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Stronger penalties sought for assaulting hospital workers, firefighters

During his law enforcement career, Rep. Matt Grossell (R-Clearbrook) said there were times he would drop off someone whom he had just physically struggled with at a hospital, whose medical personnel didn’t have training for such situations nor have the necessary equipment should the person act out.

“It was always something in the back of my mind I didn’t like to do, but because I got called away to another call, it’s what I had to do,” he told the House Public Safety and Security Policy and Finance Committee Thursday.

Grossell sponsors HF1481 that would toughen penalties for someone who assaults firefighters or certain medical personnel. Held over for possible omnibus bill inclusion, it has no Senate companion.

“It’s a matter of taking care of people who take care of us,” he said.

The bill would:

  • expand the class of protected persons from just emergency room personnel to all medical workers in a hospital;
  • make it a felony to intentionally throw or transfer bodily fluids or feces onto a firefighter or medical provider who works in a hospital;
  • create a gross misdemeanor penalty for a physical assault on a firefighter or medical provider working in a hospital that does not cause demonstrable bodily harm; and
  • increase the maximum prison time from two to three years and increase the maximum fine from $4,000 to $6,000 for someone who assaults a firefighter or medical provider who works in a hospital when the assault causes demonstrable bodily harm.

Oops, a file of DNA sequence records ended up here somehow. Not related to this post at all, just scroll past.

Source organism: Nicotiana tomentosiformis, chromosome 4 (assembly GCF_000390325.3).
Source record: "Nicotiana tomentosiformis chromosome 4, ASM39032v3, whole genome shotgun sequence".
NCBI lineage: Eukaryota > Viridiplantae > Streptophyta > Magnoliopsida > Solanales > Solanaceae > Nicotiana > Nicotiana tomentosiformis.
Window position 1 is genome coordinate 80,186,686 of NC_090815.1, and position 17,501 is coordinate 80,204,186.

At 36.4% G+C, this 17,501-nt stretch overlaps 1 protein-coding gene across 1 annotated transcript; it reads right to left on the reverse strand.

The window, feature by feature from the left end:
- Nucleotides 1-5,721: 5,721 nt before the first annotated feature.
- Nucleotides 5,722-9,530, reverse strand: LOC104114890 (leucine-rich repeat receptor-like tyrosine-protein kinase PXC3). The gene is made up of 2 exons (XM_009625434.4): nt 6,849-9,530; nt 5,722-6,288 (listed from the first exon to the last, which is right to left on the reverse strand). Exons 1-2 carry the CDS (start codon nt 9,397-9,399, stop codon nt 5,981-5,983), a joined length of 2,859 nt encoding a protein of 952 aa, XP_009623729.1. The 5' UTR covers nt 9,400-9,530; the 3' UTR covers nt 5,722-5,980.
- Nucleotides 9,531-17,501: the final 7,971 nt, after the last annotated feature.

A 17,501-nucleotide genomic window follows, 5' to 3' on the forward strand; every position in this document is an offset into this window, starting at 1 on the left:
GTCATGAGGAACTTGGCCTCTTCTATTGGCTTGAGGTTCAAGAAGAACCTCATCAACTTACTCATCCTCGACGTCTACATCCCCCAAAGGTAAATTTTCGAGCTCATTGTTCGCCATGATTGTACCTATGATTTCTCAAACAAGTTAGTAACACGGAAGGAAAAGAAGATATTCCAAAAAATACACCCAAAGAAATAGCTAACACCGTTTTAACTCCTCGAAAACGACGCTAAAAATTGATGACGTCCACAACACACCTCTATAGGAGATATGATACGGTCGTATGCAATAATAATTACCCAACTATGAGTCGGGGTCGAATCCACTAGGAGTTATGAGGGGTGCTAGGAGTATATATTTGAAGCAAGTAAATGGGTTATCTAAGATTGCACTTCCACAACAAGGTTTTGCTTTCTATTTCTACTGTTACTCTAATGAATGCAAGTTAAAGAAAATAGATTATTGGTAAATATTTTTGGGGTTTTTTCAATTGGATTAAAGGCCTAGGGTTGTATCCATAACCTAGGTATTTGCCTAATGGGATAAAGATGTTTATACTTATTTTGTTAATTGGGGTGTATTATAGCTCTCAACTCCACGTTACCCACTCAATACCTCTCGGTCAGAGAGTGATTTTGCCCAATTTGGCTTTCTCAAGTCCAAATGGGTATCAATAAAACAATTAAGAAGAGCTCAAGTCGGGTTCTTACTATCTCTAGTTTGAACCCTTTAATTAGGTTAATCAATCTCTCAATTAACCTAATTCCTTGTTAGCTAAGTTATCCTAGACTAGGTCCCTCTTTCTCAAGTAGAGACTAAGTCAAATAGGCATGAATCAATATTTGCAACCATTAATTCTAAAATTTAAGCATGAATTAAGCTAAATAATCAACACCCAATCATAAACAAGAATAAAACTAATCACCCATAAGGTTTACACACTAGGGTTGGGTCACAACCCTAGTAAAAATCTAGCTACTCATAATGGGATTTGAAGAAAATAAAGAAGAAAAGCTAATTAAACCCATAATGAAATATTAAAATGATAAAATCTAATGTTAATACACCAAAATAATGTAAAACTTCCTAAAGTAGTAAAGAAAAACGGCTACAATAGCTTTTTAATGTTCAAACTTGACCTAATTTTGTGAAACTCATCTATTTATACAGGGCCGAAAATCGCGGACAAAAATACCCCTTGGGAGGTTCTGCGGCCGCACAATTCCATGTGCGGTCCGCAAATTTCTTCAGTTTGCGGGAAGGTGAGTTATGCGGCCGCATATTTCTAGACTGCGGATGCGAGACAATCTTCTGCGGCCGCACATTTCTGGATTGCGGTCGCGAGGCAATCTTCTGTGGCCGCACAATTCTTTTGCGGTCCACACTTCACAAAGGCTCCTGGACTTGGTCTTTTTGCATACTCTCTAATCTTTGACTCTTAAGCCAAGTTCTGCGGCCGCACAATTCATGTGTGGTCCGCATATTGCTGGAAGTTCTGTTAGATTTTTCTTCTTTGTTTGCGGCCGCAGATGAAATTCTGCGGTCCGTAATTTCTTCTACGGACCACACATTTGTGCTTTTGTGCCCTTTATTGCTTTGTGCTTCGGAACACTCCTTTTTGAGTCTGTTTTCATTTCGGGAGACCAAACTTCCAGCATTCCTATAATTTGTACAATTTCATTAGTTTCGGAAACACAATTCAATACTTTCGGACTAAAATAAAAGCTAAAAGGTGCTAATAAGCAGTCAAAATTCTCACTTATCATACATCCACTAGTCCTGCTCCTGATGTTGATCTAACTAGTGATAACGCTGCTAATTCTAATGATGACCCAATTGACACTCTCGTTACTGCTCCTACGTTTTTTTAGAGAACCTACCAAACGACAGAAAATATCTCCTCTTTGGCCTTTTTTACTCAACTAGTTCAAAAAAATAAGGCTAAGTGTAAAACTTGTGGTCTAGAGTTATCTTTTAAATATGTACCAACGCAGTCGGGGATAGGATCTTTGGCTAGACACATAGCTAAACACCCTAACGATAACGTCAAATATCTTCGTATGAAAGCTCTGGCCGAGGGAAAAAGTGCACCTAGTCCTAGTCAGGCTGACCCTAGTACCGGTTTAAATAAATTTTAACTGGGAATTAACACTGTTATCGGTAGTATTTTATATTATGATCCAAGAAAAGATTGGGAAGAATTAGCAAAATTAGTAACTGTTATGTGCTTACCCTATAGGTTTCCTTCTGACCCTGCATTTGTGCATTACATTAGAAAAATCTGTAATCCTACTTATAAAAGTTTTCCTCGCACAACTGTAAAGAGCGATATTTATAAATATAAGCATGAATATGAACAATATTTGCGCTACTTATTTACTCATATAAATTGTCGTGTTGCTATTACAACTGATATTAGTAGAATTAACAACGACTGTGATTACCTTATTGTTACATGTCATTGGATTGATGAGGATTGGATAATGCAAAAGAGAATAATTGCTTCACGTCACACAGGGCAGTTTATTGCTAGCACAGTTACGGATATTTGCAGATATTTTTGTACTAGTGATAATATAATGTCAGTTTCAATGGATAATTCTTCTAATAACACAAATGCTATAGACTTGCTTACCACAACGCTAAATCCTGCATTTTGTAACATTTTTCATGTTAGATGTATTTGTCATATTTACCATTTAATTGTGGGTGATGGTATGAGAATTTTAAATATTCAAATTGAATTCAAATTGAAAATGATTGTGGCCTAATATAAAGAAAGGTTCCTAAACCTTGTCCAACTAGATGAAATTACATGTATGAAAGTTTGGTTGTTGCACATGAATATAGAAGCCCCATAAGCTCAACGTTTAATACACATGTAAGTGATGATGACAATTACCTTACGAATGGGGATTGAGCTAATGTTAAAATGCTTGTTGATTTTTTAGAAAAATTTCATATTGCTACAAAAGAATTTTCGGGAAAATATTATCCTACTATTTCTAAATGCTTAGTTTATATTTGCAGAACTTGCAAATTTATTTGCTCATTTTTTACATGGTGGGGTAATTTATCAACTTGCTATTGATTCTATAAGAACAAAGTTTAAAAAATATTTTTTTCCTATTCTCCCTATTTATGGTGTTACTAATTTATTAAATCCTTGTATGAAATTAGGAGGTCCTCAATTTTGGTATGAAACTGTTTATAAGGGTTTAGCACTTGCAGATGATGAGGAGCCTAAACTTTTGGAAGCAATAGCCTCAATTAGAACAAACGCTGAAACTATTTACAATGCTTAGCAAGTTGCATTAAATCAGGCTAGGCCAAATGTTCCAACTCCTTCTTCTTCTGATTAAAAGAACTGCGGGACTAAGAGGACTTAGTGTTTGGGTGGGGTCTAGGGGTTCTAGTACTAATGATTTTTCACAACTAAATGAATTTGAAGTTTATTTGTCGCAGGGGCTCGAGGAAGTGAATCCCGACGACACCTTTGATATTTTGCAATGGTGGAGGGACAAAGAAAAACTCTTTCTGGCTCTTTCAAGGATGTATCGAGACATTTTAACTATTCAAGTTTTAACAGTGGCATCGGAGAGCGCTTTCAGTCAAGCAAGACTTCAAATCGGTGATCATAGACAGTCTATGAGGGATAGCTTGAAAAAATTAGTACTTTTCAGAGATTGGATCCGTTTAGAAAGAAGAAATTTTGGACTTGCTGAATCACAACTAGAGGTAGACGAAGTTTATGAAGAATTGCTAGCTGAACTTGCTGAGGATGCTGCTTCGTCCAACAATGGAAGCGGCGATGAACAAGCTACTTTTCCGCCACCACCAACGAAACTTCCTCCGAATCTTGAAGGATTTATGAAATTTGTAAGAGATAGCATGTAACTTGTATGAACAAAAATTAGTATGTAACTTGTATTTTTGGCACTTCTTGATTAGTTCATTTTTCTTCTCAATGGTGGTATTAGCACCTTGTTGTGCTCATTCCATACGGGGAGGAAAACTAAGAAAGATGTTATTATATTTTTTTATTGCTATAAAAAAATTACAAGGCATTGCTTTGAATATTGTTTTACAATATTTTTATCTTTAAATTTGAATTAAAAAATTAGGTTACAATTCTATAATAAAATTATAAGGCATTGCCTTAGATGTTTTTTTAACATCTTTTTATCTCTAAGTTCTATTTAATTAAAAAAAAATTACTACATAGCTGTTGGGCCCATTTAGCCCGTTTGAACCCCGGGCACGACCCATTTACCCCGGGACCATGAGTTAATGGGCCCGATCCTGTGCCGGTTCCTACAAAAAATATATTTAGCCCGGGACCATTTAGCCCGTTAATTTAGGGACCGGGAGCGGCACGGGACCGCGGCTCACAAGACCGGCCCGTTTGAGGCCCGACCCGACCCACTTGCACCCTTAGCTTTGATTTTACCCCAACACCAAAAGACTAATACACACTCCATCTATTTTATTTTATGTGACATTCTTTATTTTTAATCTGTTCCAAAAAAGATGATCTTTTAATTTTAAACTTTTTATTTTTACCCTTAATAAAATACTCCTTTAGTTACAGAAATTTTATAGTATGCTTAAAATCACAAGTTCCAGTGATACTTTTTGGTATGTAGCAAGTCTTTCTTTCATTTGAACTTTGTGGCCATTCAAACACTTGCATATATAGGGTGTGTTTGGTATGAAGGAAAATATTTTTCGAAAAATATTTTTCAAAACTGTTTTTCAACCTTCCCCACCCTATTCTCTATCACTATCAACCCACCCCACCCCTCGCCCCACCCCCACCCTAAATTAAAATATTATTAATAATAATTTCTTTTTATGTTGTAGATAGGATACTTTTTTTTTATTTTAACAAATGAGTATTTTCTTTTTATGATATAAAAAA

Liz Engum, a nurse at Sanford Bemidji Medical Center, and Peggy Hoeft, a retired nurse from Abbott Northwestern Hospital, spoke in support of the bill.

During testimony on HF1481, Peggy Hoeft talks about being assaulted by a patient. Sponsored by Rep. Matt Grossell, left, it'd enhance penalties for assaults on firefighters and medical personnel. Liz Engum also spoke for the bill. Photo by Paul Battaglia

“Every day I and fellow nurses are placed in situations that may become violent,” Engum said before telling the story of a co-worker who suffered a torn rotator cuff at the hands of an overdose patient who turned violent.

“I, myself, have been involved in, or witnessed, patients spitting on, hitting, scratching or kicking nurses,” she said. “These actions were committed by patients who verbalized or had the intent to cause harm. … If there was increased penalties and public awareness it would force patients to reconsider their behaviors.”

Hoeft added that she experienced violence toward her “numerous times” during a 30-year career, “none of which should be considered part of my job.”

As an emergency responder, Rep. Jim Newberger (R-Becker) has seen partners get teeth knocked out and be assaulted in the back of an ambulance. He once had someone say they had tuberculosis and spit in his face. “Of all of these cases, I can tell you nothing happened,” he said. 

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